Hayden-Smith, although a historian, is also a sustainable gardening advocate and it shows in this book - a little too much for my taste. Hayden-Smith uses the history of World War I war gardens as justification and inspiration for modern gardening movements, using period primary source material as evidence. If you are new to the ideas surrounding the modern sustainable agriculture and community gardening movement, you might find this interesting, but as someone who has followed said movement since high school, I found the constant references and asides to the modern era annoying and unnecessary. I would have vastly preferred if Hayden-Smith had made her connections between past and present at the end of each chapter, rather than interrupting the flow of the historical with the modern.
Modern gardening aside, Hayden-Smith covers the World War I gardening movement by taking in-depth looks at Charles Lathrop Pack and the National War Garden Commission, the United States School Garden Army, the Pennsylvania School of Horticulture for Women, and the Woman's Land Army of America. Although the Woman's Land Army of America has been admirably covered in-depth by Elaine Weiss's Fruits of Victory, the other three topics have been little-studied and Hayden-Smith has done an admirable job of digging through obscure archives and has brought to light new resources from California (where she lives).
Another chapter outlines the propaganda work of the war garden and food conservation movements and a final chapter takes a quick look at gardening in the Interwar to Post-War years in the United States. The book concludes with a summation of the war garden movement throughout the decades following and a call to action and advocacy for modern community gardening efforts.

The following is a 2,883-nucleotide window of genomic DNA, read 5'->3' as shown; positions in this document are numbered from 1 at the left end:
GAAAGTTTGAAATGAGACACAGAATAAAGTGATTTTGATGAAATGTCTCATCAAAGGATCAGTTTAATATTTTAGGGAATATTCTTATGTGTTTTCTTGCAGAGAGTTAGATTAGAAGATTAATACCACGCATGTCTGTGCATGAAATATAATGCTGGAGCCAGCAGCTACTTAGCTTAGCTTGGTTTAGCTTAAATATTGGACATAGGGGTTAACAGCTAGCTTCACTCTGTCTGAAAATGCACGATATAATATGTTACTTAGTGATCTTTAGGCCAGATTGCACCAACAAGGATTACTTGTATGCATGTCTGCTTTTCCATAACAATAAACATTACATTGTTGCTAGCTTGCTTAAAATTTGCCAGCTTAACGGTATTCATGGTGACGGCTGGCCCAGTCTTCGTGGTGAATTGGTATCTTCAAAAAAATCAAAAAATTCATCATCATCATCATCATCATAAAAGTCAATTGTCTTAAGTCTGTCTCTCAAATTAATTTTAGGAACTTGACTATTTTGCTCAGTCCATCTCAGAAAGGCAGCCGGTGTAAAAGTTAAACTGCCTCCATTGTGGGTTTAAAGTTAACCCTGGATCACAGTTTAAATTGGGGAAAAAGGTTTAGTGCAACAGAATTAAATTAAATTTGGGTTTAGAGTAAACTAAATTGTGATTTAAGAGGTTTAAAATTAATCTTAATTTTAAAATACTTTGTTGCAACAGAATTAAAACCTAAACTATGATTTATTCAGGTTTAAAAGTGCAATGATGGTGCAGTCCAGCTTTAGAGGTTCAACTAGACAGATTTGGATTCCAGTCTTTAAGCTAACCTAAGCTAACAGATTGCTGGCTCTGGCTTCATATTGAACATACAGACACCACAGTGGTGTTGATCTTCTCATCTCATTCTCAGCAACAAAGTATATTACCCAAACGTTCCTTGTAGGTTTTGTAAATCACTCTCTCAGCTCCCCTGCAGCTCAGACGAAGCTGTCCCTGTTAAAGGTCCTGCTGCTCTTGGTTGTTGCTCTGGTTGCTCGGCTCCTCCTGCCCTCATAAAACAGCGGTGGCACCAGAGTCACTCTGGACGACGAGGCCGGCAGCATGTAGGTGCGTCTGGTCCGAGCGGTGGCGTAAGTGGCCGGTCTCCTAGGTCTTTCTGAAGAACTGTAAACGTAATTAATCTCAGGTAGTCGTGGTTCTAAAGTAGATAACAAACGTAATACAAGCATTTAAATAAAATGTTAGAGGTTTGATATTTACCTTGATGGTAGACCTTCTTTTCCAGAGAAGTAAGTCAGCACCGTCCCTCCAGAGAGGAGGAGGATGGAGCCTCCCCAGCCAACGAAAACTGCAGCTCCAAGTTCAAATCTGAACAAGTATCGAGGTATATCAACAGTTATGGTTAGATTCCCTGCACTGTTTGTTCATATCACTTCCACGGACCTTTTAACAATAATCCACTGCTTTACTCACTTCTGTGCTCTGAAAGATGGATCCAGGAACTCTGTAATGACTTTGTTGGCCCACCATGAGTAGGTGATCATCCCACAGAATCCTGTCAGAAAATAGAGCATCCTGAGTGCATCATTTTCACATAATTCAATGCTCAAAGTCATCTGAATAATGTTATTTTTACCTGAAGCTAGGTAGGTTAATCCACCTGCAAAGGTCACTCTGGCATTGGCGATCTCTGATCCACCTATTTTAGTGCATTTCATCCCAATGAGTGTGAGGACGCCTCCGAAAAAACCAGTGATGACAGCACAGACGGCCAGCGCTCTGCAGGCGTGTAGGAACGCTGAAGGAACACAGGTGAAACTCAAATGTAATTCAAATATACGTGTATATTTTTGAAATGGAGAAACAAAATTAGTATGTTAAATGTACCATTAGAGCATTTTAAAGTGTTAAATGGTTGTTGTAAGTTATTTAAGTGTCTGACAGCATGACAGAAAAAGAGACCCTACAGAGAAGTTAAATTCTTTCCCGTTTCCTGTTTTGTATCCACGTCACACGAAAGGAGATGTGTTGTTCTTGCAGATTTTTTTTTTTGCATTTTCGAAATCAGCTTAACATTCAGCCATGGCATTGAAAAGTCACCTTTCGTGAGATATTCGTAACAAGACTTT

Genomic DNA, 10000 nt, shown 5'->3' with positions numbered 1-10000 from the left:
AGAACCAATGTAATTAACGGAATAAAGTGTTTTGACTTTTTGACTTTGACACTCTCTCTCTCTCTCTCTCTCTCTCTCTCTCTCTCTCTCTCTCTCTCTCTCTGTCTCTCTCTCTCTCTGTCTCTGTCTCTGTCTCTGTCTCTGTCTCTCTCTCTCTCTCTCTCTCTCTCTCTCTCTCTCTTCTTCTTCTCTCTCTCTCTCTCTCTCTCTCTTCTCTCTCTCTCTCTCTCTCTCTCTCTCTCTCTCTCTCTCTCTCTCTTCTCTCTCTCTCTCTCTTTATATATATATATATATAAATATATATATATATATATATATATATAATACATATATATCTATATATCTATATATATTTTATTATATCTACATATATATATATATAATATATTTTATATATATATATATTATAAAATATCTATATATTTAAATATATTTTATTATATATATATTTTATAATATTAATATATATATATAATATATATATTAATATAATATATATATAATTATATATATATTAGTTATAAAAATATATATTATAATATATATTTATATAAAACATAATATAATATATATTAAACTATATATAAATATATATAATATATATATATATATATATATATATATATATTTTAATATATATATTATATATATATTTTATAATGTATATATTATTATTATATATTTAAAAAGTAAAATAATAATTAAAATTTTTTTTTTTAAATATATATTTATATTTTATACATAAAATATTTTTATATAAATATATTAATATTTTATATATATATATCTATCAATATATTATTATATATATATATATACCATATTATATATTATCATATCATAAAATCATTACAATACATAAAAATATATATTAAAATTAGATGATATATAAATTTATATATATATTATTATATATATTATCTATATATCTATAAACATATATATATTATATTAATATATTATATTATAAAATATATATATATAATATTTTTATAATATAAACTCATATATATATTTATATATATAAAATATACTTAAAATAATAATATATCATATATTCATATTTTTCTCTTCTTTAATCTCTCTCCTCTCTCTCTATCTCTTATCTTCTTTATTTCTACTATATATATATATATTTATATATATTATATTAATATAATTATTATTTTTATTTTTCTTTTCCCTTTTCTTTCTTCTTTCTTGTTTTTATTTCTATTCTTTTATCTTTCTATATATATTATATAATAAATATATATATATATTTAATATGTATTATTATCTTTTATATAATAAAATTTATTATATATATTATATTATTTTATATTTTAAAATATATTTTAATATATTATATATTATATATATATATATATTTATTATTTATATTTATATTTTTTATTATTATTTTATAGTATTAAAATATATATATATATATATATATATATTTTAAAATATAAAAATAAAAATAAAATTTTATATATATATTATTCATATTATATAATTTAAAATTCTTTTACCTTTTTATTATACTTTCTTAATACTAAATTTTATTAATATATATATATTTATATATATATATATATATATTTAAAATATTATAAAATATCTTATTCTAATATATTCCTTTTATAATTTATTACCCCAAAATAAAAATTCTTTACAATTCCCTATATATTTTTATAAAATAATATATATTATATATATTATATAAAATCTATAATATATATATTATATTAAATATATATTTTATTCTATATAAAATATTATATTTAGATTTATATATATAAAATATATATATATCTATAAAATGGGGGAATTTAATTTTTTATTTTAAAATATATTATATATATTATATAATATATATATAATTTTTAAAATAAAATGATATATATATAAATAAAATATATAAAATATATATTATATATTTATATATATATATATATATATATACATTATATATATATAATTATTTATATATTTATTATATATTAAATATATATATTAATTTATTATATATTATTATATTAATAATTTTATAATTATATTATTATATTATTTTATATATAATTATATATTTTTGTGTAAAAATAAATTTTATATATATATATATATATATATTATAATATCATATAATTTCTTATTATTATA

The best chapter is on the Pennsylvania School of Horticulture for Women - it is well-researched, interesting, and provides new insights into the origins of both the Woman's Land Army of America and Cornell University's cooperative extension home economics program, headed by Martha Van Renssalaer - a graduate of the horticulture school.
Although the information is fascinating in the other chapters, they are somewhat poorly organized. For instance, in the chapter on the National War Garden Commission, Hayden-Smith references Charles Lathrop Pack numerous times, but doesn't introduce his background or any biographical information until halfway through the chapter (the chapter begins on page 32; Pack is finally "introduced" on page 48). In addition, perhaps at the behest of the publisher, there are constant parenthetical asides that in other books would have been asterisked footnotes, or simply incorporated into the text. Parenthetical asides pointing out obvious connections between the source material and modern food and gardening movements were especially annoying.
It was a frustrating read - I could see and feel the potential for a truly excellent book, but was stymied every time a statement was followed by another saying the exact same thing, information was unnecessarily put in a parenthetical aside, or information was written in an order that made little sense. Frankly, the book was in serious need of a good editor (not a copy editor, although I did also find a few typos) - someone to give advice on how to organize the arguments and the best order for the book. Because although each topic/chapter was interesting in and of itself, there was also little to tie all four topics to each other. I would be interested to know if the book had been peer-reviewed before publication.
In all, I would recommend it to anyone interested in the food and/or gardening history of World War I, but don't expect an easy read.
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